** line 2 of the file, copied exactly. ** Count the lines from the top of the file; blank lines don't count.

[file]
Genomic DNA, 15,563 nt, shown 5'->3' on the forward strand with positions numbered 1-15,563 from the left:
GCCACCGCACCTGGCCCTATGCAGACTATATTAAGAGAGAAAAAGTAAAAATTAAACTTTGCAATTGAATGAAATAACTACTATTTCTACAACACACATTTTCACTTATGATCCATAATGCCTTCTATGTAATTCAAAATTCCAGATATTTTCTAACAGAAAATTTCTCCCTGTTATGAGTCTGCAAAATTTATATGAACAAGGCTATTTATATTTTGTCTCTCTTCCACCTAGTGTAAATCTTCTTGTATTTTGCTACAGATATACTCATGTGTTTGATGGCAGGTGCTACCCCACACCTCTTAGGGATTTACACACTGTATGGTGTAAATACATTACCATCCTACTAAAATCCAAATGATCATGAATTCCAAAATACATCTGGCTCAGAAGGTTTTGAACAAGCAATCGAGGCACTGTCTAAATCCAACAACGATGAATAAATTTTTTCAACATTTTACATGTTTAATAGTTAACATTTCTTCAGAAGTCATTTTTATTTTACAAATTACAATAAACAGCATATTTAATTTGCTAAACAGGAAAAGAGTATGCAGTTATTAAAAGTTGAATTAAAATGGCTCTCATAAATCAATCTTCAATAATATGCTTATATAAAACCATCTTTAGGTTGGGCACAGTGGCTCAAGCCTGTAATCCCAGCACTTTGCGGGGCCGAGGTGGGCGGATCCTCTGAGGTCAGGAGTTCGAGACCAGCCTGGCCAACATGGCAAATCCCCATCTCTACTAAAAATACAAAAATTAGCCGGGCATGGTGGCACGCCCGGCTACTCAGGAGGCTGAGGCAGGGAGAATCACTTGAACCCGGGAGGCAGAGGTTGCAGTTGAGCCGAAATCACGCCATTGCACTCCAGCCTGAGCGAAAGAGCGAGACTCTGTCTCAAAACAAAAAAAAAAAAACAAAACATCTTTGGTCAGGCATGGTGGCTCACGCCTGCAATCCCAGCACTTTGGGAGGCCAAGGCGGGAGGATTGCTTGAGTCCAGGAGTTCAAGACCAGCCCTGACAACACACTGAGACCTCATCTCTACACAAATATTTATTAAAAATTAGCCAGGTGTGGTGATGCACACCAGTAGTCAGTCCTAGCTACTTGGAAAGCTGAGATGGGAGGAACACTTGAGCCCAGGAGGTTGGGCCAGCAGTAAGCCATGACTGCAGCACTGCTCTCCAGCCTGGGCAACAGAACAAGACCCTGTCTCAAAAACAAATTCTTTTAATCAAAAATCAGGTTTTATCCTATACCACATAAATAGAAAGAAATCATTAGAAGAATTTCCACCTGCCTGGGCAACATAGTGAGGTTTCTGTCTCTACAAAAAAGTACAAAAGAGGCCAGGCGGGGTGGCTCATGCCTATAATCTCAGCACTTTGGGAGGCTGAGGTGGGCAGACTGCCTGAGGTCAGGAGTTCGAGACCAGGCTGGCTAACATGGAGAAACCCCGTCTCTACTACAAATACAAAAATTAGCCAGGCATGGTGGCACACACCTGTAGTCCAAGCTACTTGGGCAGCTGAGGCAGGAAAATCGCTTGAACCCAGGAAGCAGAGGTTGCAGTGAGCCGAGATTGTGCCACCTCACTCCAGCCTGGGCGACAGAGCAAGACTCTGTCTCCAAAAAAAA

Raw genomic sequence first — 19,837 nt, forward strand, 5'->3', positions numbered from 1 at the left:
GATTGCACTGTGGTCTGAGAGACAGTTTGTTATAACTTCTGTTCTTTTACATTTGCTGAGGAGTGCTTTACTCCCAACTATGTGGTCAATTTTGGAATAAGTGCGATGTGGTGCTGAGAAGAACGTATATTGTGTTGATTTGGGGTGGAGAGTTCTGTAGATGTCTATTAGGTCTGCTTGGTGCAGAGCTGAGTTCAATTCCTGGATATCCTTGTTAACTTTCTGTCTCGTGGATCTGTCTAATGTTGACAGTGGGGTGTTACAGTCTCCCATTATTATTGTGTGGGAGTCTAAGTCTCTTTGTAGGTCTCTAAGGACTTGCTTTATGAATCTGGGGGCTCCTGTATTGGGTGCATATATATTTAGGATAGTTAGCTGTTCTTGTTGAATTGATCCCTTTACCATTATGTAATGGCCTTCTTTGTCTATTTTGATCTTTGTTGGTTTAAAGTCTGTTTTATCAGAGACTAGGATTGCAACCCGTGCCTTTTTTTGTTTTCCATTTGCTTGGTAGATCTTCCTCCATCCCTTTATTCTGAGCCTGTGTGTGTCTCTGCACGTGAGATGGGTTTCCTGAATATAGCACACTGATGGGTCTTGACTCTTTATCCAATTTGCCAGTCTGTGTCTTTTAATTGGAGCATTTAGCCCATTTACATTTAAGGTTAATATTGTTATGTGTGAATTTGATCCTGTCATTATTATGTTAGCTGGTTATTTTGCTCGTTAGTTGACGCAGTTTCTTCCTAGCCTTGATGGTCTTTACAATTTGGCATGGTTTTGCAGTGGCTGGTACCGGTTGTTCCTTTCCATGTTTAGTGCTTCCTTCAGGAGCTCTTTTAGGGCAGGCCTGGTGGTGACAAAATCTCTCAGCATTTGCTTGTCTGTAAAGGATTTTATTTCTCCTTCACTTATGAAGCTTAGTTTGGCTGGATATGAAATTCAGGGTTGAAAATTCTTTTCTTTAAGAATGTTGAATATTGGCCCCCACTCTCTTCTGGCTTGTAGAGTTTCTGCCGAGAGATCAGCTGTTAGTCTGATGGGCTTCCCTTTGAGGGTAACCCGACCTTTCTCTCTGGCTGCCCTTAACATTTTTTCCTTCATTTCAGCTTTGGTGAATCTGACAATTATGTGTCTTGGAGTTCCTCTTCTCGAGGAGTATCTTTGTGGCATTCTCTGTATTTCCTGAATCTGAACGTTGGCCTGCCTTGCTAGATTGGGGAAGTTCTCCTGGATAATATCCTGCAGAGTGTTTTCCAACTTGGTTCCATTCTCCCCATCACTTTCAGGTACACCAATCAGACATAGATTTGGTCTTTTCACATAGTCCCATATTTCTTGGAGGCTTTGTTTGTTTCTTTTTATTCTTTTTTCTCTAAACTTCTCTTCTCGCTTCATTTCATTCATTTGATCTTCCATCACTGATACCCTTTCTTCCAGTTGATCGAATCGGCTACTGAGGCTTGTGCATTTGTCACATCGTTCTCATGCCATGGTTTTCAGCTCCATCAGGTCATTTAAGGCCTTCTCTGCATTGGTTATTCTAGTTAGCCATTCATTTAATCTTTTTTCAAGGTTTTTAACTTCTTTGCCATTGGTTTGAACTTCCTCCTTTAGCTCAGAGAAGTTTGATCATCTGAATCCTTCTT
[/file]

GCCACCGCACCTGGCCCTATGCAGACTATATTAAGAGAGAAAAAGTAAAAATTAAACTTTGCAATTGAATGAAATAACTACTATTTCTACAACACACATTTTCACTTATGATCCATAATGCCTTCTATGTAATTCAAAATTCCAGATATTTTCTAACAGAAAATTTCTCCCTGTTATGAGTCTGCAAAATTTATATGAACAAGGCTATTTATATTTTGTCTCTCTTCCACCTAGTGTAAATCTTCTTGTATTTTGCTACAGATATACTCATGTGTTTGATGGCAGGTGCTACCCCACACCTCTTAGGGATTTACACACTGTATGGTGTAAATACATTACCATCCTACTAAAATCCAAATGATCATGAATTCCAAAATACATCTGGCTCAGAAGGTTTTGAACAAGCAATCGAGGCACTGTCTAAATCCAACAACGATGAATAAATTTTTTCAACATTTTACATGTTTAATAGTTAACATTTCTTCAGAAGTCATTTTTATTTTACAAATTACAATAAACAGCATATTTAATTTGCTAAACAGGAAAAGAGTATGCAGTTATTAAAAGTTGAATTAAAATGGCTCTCATAAATCAATCTTCAATAATATGCTTATATAAAACCATCTTTAGGTTGGGCACAGTGGCTCAAGCCTGTAATCCCAGCACTTTGCGGGGCCGAGGTGGGCGGATCCTCTGAGGTCAGGAGTTCGAGACCAGCCTGGCCAACATGGCAAATCCCCATCTCTACTAAAAATACAAAAATTAGCCGGGCATGGTGGCACGCCCGGCTACTCAGGAGGCTGAGGCAGGGAGAATCACTTGAACCCGGGAGGCAGAGGTTGCAGTTGAGCCGAAATCACGCCATTGCACTCCAGCCTGAGCGAAAGAGCGAGACTCTGTCTCAAAACAAAAAAAAAAAAACAAAACATCTTTGGTCAGGCATGGTGGCTCACGCCTGCAATCCCAGCACTTTGGGAGGCCAAGGCGGGAGGATTGCTTGAGTCCAGGAGTTCAAGACCAGCCCTGACAACACACTGAGACCTCATCTCTACACAAATATTTATTAAAAATTAGCCAGGTGTGGTGATGCACACCAGTAGTCAGTCCTAGCTACTTGGAAAGCTGAGATGGGAGGAACACTTGAGCCCAGGAGGTTGGGCCAGCAGTAAGCCATGACTGCAGCACTGCTCTCCAGCCTGGGCAACAGAACAAGACCCTGTCTCAAAAACAAATTCTTTTAATCAAAAATCAGGTTTTATCCTATACCACATAAATAGAAAGAAATCATTAGAAGAATTTCCACCTGCCTGGGCAACATAGTGAGGTTTCTGTCTCTACAAAAAAGTACAAAAGAGGCCAGGCGGGGTGGCTCATGCCTATAATCTCAGCACTTTGGGAGGCTGAGGTGGGCAGACTGCCTGAGGTCAGGAGTTCGAGACCAGGCTGGCTAACATGGAGAAACCCCGTCTCTACTACAAATACAAAAATTAGCCAGGCATGGTGGCACACACCTGTAGTCCAAGCTACTTGGGCAGCTGAGGCAGGAAAATCGCTTGAACCCAGGAAGCAGAGGTTGCAGTGAGCCGAGATTGTGCCACCTCACTCCAGCCTGGGCGACAGAGCAAGACTCTGTCTCCAAAAAAAA